I glance around my clean house; the vacuumed carpet, the slick wiped countertops, essential oils wafting through the air. Today, I handle each mess they make as soon as they come. My children’s hair is pulled back tightly into tiny rubber bands, they are eating berries we picked from the farm down the road, and cold seedless watermelon. The clouds are blanketing the sky and the light streaming through the windows is glowing atop their heads. They napped, I rested. I worked out while they watched Sesame Street. They are getting along. I took them to the library this morning. I made brownies for my husband’s birthday.
I didn’t think about dying.
I have so much control right now, but this reality is not realistic. My life is only kept in check by my fears of everything falling apart.
I am not healthy enough to find peace in chaos. And in motherhood, chaos is part of the routine.
A woman I know announces her seventh pregnancy on Facebook, at the finish line of a 5k. Her children are a blur in their recent family photo. Her face looks tired, I can almost hear the noise that lives in the background of that image, but she is beaming. I am so jealous.
I watch Parenthood, their weekly dinners around a long wooden table in the backyard, lights strung above them. The bickering, the grandchildren, the pain that is buoyed by a family with so many souls. I want that. I want it so bad.
Something happens each time I give birth. The wholeness I feel when I hold a sleeping newborn immediately awakens a desire in me I have buried down deep. I imagine all the children I want to raise; all of the faces I want around my table on Thanksgivings to come. But then once that baby starts to grow and my body shifts into a chemical mess, I have to start fighting for air and I have to convince myself each morning to stick around. It hurts to know I cannot survive the first year of a baby’s life again and again and again. That first year has almost killed me two times.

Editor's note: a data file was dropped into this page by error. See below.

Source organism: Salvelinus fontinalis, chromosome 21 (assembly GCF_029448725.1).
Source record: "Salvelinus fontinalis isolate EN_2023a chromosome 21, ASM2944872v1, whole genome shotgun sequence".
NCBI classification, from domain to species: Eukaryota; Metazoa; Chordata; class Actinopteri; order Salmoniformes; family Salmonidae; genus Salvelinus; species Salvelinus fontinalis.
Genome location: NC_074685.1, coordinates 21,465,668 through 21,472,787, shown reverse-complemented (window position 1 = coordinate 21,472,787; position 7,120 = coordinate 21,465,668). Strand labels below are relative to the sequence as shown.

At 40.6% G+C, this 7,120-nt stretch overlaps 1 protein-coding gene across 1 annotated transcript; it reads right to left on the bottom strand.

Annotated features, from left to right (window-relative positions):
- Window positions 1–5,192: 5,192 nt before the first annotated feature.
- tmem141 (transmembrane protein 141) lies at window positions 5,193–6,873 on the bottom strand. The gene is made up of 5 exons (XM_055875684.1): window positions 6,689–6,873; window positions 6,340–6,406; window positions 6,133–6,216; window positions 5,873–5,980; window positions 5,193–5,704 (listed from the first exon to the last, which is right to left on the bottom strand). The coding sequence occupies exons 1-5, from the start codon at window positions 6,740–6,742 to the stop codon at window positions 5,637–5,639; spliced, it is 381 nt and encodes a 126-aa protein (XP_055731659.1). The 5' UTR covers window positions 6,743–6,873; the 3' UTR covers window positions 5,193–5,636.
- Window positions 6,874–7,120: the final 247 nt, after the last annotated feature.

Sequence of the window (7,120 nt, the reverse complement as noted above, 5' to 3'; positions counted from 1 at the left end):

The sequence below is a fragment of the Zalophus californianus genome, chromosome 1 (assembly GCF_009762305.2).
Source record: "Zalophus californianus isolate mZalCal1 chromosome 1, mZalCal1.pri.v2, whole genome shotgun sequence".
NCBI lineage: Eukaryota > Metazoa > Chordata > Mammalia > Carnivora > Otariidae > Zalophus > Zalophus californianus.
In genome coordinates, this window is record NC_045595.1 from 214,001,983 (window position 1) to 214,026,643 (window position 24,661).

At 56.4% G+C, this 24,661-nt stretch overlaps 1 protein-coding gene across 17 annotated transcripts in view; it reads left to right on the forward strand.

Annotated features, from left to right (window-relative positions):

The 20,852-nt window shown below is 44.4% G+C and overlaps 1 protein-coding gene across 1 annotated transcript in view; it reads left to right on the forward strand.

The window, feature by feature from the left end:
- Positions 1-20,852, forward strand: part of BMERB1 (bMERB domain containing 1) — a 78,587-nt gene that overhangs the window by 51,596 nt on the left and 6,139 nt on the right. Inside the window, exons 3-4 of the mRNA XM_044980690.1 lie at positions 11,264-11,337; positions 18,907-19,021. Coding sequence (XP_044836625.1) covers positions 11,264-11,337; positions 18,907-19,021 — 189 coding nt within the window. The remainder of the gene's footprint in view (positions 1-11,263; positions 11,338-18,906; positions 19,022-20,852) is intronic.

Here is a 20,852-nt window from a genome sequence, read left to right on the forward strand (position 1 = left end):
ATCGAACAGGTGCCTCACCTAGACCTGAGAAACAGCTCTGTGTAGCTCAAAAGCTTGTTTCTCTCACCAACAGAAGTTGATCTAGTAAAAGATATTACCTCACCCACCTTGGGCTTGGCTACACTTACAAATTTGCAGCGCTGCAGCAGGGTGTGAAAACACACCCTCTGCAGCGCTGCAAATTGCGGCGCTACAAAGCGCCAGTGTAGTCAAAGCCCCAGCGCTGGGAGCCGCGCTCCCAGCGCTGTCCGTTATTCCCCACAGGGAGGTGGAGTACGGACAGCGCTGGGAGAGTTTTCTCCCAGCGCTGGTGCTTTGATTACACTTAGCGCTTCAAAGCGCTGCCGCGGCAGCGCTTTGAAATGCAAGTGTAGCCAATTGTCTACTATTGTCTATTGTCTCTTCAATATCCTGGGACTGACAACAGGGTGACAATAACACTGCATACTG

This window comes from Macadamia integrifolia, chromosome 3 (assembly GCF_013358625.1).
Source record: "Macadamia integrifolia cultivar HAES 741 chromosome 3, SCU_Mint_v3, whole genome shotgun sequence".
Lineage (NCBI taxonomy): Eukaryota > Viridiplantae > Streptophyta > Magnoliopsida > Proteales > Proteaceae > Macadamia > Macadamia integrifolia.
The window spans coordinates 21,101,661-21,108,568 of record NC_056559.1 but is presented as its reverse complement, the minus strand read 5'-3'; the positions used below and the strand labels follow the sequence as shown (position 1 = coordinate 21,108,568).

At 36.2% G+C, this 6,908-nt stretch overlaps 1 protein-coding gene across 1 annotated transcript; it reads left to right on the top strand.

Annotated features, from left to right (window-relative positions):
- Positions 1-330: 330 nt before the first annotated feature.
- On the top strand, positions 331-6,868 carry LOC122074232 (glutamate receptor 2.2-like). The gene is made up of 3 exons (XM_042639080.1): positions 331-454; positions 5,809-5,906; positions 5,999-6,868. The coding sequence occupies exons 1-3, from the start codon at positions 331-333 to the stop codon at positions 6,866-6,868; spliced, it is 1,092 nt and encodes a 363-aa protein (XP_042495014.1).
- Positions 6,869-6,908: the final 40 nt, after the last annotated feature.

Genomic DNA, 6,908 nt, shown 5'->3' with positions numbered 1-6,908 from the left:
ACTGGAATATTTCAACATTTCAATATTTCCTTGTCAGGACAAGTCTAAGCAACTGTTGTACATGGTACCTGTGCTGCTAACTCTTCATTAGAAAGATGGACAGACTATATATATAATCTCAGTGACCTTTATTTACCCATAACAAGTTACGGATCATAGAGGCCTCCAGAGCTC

There is a different heartbreak when you know you cannot fulfill your dream. Not because your body is infertile, but because your brain is sick. When things feel too heavy, my children are the anchors that keep me on earth, but they suffer right alongside me.
Whether I am fighting or flying—they feel the intensity of my fear or witness the lack of life in my being. They see me obsessively cleaning their play spaces and donating toys they’ve barely owned a year. They are the ones who have to give up the ballet class that is across town because mom is too scared to drive on the highway. They are the ones who have to watch their mother struggle to get out of bed and see her hair tangle more each day that she is too sad to brush through the knots or take a shower.
It’s tricky when the one thing making life more beautiful is also something that makes life more painful and uncertain.
Olive is standing at the edge of the concrete where the overgrown grass begins. There is clover covering the yard and she gets excited over the sight of two bees sucking nectar. We let her hold the fireflies in the forest last night on our walk, and she doesn’t understand that honeybees are not harmless. I warn her not to reach out for them and as she steps back one flies under her bare foot.